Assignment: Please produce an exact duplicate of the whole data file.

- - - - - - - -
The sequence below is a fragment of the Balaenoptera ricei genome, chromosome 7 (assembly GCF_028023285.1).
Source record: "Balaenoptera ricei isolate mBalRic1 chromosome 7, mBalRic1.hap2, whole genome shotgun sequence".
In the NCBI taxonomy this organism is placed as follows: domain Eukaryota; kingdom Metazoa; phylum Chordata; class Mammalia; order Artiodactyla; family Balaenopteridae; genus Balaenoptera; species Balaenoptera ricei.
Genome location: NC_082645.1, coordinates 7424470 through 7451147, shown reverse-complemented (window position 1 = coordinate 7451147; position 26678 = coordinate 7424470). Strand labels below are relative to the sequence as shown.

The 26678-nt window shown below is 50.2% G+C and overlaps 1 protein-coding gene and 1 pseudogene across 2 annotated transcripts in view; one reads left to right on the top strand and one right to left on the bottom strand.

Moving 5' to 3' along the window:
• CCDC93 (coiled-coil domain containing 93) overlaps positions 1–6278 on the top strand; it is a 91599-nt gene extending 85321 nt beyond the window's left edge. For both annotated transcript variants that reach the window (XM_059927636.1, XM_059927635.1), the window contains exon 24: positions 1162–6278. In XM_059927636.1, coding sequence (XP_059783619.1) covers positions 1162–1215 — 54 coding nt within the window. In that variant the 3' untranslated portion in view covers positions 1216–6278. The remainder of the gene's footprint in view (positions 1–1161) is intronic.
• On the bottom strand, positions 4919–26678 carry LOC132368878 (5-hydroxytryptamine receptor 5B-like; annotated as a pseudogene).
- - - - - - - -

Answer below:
The sequence below is a fragment of the Balaenoptera ricei genome, chromosome 7 (assembly GCF_028023285.1).
Source record: "Balaenoptera ricei isolate mBalRic1 chromosome 7, mBalRic1.hap2, whole genome shotgun sequence".
In the NCBI taxonomy this organism is placed as follows: domain Eukaryota; kingdom Metazoa; phylum Chordata; class Mammalia; order Artiodactyla; family Balaenopteridae; genus Balaenoptera; species Balaenoptera ricei.
Genome location: NC_082645.1, coordinates 7424470 through 7451147, shown reverse-complemented (window position 1 = coordinate 7451147; position 26678 = coordinate 7424470). Strand labels below are relative to the sequence as shown.

The 26678-nt window shown below is 50.2% G+C and overlaps 1 protein-coding gene and 1 pseudogene across 2 annotated transcripts in view; one reads left to right on the top strand and one right to left on the bottom strand.

Moving 5' to 3' along the window:
• CCDC93 (coiled-coil domain containing 93) overlaps positions 1–6278 on the top strand; it is a 91599-nt gene extending 85321 nt beyond the window's left edge. For both annotated transcript variants that reach the window (XM_059927636.1, XM_059927635.1), the window contains exon 24: positions 1162–6278. In XM_059927636.1, coding sequence (XP_059783619.1) covers positions 1162–1215 — 54 coding nt within the window. In that variant the 3' untranslated portion in view covers positions 1216–6278. The remainder of the gene's footprint in view (positions 1–1161) is intronic.
• On the bottom strand, positions 4919–26678 carry LOC132368878 (5-hydroxytryptamine receptor 5B-like; annotated as a pseudogene).